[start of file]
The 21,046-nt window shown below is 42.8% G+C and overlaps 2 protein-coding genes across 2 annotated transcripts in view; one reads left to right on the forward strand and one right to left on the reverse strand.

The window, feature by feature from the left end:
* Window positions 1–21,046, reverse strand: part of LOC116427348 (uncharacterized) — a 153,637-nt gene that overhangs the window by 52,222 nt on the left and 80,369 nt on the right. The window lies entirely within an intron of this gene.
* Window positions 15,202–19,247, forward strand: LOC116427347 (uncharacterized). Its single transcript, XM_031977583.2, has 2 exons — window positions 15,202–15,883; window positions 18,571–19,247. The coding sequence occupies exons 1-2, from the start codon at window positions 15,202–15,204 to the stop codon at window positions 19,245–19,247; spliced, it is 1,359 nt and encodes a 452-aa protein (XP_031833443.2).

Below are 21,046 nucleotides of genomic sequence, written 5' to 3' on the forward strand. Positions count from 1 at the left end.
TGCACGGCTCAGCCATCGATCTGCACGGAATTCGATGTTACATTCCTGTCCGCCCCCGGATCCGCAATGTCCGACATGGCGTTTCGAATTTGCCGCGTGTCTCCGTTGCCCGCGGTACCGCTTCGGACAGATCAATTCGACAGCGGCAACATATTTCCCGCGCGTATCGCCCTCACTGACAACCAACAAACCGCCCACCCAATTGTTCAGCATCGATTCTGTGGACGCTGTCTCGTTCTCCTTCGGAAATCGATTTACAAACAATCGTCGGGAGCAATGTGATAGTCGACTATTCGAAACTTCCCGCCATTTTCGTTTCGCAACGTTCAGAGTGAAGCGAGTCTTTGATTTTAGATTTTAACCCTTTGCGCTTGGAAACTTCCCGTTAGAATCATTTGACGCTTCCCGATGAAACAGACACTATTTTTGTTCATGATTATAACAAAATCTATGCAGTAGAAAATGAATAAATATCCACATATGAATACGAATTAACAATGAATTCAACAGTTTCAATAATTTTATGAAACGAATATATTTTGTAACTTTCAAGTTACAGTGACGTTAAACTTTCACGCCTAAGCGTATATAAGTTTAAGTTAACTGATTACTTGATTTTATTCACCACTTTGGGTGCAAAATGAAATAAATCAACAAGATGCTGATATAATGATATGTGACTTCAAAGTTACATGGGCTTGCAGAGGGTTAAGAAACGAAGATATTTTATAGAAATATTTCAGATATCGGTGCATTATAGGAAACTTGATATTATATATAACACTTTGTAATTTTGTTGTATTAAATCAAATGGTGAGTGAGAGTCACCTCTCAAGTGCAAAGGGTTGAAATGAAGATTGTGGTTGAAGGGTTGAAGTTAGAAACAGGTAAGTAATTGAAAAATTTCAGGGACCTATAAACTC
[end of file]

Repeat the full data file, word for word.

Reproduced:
The 21,046-nt window shown below is 42.8% G+C and overlaps 2 protein-coding genes across 2 annotated transcripts in view; one reads left to right on the forward strand and one right to left on the reverse strand.

The window, feature by feature from the left end:
* Window positions 1–21,046, reverse strand: part of LOC116427348 (uncharacterized) — a 153,637-nt gene that overhangs the window by 52,222 nt on the left and 80,369 nt on the right. The window lies entirely within an intron of this gene.
* Window positions 15,202–19,247, forward strand: LOC116427347 (uncharacterized). Its single transcript, XM_031977583.2, has 2 exons — window positions 15,202–15,883; window positions 18,571–19,247. The coding sequence occupies exons 1-2, from the start codon at window positions 15,202–15,204 to the stop codon at window positions 19,245–19,247; spliced, it is 1,359 nt and encodes a 452-aa protein (XP_031833443.2).

Below are 21,046 nucleotides of genomic sequence, written 5' to 3' on the forward strand. Positions count from 1 at the left end.
TGCACGGCTCAGCCATCGATCTGCACGGAATTCGATGTTACATTCCTGTCCGCCCCCGGATCCGCAATGTCCGACATGGCGTTTCGAATTTGCCGCGTGTCTCCGTTGCCCGCGGTACCGCTTCGGACAGATCAATTCGACAGCGGCAACATATTTCCCGCGCGTATCGCCCTCACTGACAACCAACAAACCGCCCACCCAATTGTTCAGCATCGATTCTGTGGACGCTGTCTCGTTCTCCTTCGGAAATCGATTTACAAACAATCGTCGGGAGCAATGTGATAGTCGACTATTCGAAACTTCCCGCCATTTTCGTTTCGCAACGTTCAGAGTGAAGCGAGTCTTTGATTTTAGATTTTAACCCTTTGCGCTTGGAAACTTCCCGTTAGAATCATTTGACGCTTCCCGATGAAACAGACACTATTTTTGTTCATGATTATAACAAAATCTATGCAGTAGAAAATGAATAAATATCCACATATGAATACGAATTAACAATGAATTCAACAGTTTCAATAATTTTATGAAACGAATATATTTTGTAACTTTCAAGTTACAGTGACGTTAAACTTTCACGCCTAAGCGTATATAAGTTTAAGTTAACTGATTACTTGATTTTATTCACCACTTTGGGTGCAAAATGAAATAAATCAACAAGATGCTGATATAATGATATGTGACTTCAAAGTTACATGGGCTTGCAGAGGGTTAAGAAACGAAGATATTTTATAGAAATATTTCAGATATCGGTGCATTATAGGAAACTTGATATTATATATAACACTTTGTAATTTTGTTGTATTAAATCAAATGGTGAGTGAGAGTCACCTCTCAAGTGCAAAGGGTTGAAATGAAGATTGTGGTTGAAGGGTTGAAGTTAGAAACAGGTAAGTAATTGAAAAATTTCAGGGACCTATAAACTC